Back to the grinders. Because the grinders are single elimination, the metagame is slightly skewed. The conventional wisdom says that you have to play beatdown. That is not quite true. What you do have to play is a very consistent deck. You cannot afford a deck that fizzles, or dies to its own mana. Most aggro decks, with a lot of redundant threats and a nice flat curve, are very consistent. However, so are a lot of the control decks that feature a lot of card drawing and some solid resets.

Now that Tenth is legal, a lot of players brought aggro decks to the Grinders. One of the most popular was Gruul, either with or without Greater Gargadon. Here’s a typical examples:

The second most aggro popular deck looked to be Rakdos. Here’s an example:

Another quick note: judging does not always give you the best overview of the metagame. True, unless you are the head judge, you are on the floor all day, watching matches play out. However, you are watching for problems, mistakes and so forth, and handling judge calls. More important, you are often busiest during the first few minutes of the round, doing deck checks, distributing match results slips and other, administrative stuff. As a result, judges generally note what decks are being played mainly late in the round. By that time, the aggro on aggro matches have generally finished. Judges tend to register, and remember, the control decks disproportionately. That said, I think the Aethermage’s Touch / Momentary Blink decks really were out in force. Here are three examples from the grinders, but they were also quite common in the main event.

I think the most common versions were either the ones splashing red for Hellkites, or just U/W. The versions splashing Black for Skeletal Vampire were few and far between. I would like to supply a decklist for the U/W versions, but since I am writing this early Saturday morning, I only have access to the grinders decks.

Speaking of decklists I don’t have, I wish I could get Stephen Neal’s Pyromancer’s Swath / Grapeshot list. I was walking the aisles and watched him cast Grapeshot, Remand it, then cast it again. This was probably about turn 4 (based on lands in play), and the combination, plus storm count, killed Patrick Chapin. I would also like to check out Patrick Chapin’s list — I’m pretty sure I heard him talking about how good Beacon was there. From context, it sounded like Beacon of Immortality. That would be an interesting innovation. [Check out Patrick’s article today… – Craig.]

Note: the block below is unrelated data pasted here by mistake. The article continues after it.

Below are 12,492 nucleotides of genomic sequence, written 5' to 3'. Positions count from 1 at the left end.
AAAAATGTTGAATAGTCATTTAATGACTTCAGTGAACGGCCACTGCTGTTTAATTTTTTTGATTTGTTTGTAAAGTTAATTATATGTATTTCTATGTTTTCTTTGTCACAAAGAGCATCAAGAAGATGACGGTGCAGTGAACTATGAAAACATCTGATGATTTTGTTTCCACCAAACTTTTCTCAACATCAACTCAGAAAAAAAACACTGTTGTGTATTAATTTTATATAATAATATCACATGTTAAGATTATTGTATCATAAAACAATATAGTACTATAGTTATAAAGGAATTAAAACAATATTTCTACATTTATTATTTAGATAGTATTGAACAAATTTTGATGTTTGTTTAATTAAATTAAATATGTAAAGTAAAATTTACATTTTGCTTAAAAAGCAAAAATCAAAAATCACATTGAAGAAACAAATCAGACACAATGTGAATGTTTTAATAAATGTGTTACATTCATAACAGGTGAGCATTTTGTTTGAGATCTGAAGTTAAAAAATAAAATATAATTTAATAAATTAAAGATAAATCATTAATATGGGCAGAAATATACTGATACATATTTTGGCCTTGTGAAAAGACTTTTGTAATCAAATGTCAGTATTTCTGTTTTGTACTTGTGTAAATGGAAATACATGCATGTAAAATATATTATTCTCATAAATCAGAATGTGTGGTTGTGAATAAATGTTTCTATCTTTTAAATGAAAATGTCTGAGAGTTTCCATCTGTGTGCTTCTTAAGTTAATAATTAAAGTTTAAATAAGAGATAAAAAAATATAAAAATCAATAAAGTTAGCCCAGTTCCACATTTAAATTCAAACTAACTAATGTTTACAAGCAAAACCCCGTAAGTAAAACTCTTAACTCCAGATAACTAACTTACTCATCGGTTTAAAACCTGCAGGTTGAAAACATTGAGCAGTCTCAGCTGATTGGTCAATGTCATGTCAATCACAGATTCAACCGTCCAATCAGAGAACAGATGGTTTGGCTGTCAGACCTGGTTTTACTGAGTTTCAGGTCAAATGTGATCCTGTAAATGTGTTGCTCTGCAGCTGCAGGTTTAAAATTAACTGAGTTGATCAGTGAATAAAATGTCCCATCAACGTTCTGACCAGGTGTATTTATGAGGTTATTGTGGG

Saturday morning I started work on the deck check team. Round 1, I was counting decklists. That’s not surprising: during round 1 every judge that can be spared is counting decklists. The goal is to check every single list to ensure that the cards are all legal, that no one violates the four-of rule, and that every list has the correct numbers of cards. In theory, that means that judges get a decent cross sample of the metagame. In practice, all you remember were the standout things — and the decklist errors. For example, I remember that one player had the rotated-out Silklash Spider in his sideboard — but I don’t remember what sort of deck packed it.

I do remember that Dralnu decks are once again packing their namesake. I saw a number of copies in the various versions of U/B control. Here’s an example:

I was on deck checks for most of the day Friday. I was working with a good team. We were turning around deck checks in five to six minutes — sometimes faster. That’s actually pretty fast, considering everything involved.

First, someone has to “swoop” the decks. Swooping means stopping the game at the exact moment that the players present their decks, before opponents can cut them. The trick is to be close enough to intervene, but not close enough that players expect to be deck checked. Judges try a lot of tricks to make that happen, but I think Aaron may have done the best job of camouflage this weekend. He was supposed to swoop on table 26 — and managed to get a judge call at table 25 while the players are 26 were shuffling. The players at 26 certainly did not see that swoop coming.